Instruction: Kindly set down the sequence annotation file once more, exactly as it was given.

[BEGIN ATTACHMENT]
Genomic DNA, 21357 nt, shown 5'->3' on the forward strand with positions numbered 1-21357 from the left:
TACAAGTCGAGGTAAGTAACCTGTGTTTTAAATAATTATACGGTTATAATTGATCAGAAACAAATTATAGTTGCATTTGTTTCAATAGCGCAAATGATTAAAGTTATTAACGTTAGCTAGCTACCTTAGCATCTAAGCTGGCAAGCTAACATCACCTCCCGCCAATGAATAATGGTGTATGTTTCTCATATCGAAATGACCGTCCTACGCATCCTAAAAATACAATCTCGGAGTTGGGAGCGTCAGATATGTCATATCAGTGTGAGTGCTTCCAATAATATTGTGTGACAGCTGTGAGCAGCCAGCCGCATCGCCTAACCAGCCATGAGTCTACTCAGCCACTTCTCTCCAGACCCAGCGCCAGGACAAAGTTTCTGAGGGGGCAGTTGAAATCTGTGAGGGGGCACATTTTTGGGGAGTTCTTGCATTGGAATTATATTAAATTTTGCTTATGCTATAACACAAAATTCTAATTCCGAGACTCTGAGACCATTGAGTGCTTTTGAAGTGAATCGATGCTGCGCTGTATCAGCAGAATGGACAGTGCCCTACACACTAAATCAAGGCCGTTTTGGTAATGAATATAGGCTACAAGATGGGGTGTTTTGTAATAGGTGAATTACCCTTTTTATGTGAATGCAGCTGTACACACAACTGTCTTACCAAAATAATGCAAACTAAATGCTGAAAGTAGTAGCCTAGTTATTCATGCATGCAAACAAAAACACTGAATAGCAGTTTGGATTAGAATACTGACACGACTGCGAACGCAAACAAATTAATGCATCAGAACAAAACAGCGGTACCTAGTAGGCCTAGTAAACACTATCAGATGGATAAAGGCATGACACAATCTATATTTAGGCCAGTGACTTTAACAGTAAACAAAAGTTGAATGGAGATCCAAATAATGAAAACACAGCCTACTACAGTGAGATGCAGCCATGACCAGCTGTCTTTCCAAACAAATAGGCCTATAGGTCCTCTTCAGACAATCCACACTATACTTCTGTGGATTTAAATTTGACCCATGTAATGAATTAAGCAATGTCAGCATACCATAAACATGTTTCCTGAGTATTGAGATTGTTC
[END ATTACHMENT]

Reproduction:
Genomic DNA, 21357 nt, shown 5'->3' on the forward strand with positions numbered 1-21357 from the left:
TACAAGTCGAGGTAAGTAACCTGTGTTTTAAATAATTATACGGTTATAATTGATCAGAAACAAATTATAGTTGCATTTGTTTCAATAGCGCAAATGATTAAAGTTATTAACGTTAGCTAGCTACCTTAGCATCTAAGCTGGCAAGCTAACATCACCTCCCGCCAATGAATAATGGTGTATGTTTCTCATATCGAAATGACCGTCCTACGCATCCTAAAAATACAATCTCGGAGTTGGGAGCGTCAGATATGTCATATCAGTGTGAGTGCTTCCAATAATATTGTGTGACAGCTGTGAGCAGCCAGCCGCATCGCCTAACCAGCCATGAGTCTACTCAGCCACTTCTCTCCAGACCCAGCGCCAGGACAAAGTTTCTGAGGGGGCAGTTGAAATCTGTGAGGGGGCACATTTTTGGGGAGTTCTTGCATTGGAATTATATTAAATTTTGCTTATGCTATAACACAAAATTCTAATTCCGAGACTCTGAGACCATTGAGTGCTTTTGAAGTGAATCGATGCTGCGCTGTATCAGCAGAATGGACAGTGCCCTACACACTAAATCAAGGCCGTTTTGGTAATGAATATAGGCTACAAGATGGGGTGTTTTGTAATAGGTGAATTACCCTTTTTATGTGAATGCAGCTGTACACACAACTGTCTTACCAAAATAATGCAAACTAAATGCTGAAAGTAGTAGCCTAGTTATTCATGCATGCAAACAAAAACACTGAATAGCAGTTTGGATTAGAATACTGACACGACTGCGAACGCAAACAAATTAATGCATCAGAACAAAACAGCGGTACCTAGTAGGCCTAGTAAACACTATCAGATGGATAAAGGCATGACACAATCTATATTTAGGCCAGTGACTTTAACAGTAAACAAAAGTTGAATGGAGATCCAAATAATGAAAACACAGCCTACTACAGTGAGATGCAGCCATGACCAGCTGTCTTTCCAAACAAATAGGCCTATAGGTCCTCTTCAGACAATCCACACTATACTTCTGTGGATTTAAATTTGACCCATGTAATGAATTAAGCAATGTCAGCATACCATAAACATGTTTCCTGAGTATTGAGATTGTTC